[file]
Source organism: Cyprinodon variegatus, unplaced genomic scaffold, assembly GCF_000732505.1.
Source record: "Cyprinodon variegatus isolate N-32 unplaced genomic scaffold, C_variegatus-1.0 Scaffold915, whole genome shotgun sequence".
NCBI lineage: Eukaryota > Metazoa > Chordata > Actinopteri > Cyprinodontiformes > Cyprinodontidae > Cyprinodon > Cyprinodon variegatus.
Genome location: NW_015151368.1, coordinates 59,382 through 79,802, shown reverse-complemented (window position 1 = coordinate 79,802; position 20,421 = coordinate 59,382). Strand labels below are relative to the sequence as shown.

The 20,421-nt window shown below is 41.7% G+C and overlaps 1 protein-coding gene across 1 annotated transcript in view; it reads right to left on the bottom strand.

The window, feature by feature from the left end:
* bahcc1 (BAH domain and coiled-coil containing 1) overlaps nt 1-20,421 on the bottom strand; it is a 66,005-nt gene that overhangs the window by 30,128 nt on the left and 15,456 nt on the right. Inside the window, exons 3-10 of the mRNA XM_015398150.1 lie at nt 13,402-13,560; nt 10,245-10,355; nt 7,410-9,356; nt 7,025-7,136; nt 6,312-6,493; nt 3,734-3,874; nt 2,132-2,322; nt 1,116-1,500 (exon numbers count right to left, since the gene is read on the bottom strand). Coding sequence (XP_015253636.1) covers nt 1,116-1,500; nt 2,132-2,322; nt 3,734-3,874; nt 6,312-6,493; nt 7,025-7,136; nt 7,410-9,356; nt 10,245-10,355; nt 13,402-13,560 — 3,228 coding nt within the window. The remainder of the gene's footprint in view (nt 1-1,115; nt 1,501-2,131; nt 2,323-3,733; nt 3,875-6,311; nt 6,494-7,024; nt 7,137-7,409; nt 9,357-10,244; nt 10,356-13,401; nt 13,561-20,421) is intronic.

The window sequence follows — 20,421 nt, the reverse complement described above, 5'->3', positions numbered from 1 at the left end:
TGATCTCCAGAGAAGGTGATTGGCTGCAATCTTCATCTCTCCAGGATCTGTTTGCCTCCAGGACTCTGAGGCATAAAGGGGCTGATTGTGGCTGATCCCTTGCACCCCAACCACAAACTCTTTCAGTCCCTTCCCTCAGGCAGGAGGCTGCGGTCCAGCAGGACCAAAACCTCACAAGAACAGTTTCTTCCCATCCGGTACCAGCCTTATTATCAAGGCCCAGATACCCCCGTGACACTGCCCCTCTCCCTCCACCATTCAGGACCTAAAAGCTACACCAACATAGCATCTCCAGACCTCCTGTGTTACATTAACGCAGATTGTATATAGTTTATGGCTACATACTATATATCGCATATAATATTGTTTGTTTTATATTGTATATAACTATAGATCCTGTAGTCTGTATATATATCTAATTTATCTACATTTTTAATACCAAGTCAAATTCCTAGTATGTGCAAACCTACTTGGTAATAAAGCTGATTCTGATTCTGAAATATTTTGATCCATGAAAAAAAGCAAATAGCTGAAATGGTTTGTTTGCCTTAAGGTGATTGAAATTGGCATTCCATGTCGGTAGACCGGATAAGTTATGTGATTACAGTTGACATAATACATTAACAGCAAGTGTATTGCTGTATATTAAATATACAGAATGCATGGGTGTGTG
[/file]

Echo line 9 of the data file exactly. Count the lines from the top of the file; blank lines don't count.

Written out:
TGATCTCCAGAGAAGGTGATTGGCTGCAATCTTCATCTCTCCAGGATCTGTTTGCCTCCAGGACTCTGAGGCATAAAGGGGCTGATTGTGGCTGATCCCTTGCACCCCAACCACAAACTCTTTCAGTCCCTTCCCTCAGGCAGGAGGCTGCGGTCCAGCAGGACCAAAACCTCACAAGAACAGTTTCTTCCCATCCGGTACCAGCCTTATTATCAAGGCCCAGATACCCCCGTGACACTGCCCCTCTCCCTCCACCATTCAGGACCTAAAAGCTACACCAACATAGCATCTCCAGACCTCCTGTGTTACATTAACGCAGATTGTATATAGTTTATGGCTACATACTATATATCGCATATAATATTGTTTGTTTTATATTGTATATAACTATAGATCCTGTAGTCTGTATATATATCTAATTTATCTACATTTTTAATACCAAGTCAAATTCCTAGTATGTGCAAACCTACTTGGTAATAAAGCTGATTCTGATTCTGAAATATTTTGATCCATGAAAAAAAGCAAATAGCTGAAATGGTTTGTTTGCCTTAAGGTGATTGAAATTGGCATTCCATGTCGGTAGACCGGATAAGTTATGTGATTACAGTTGACATAATACATTAACAGCAAGTGTATTGCTGTATATTAAATATACAGAATGCATGGGTGTGTG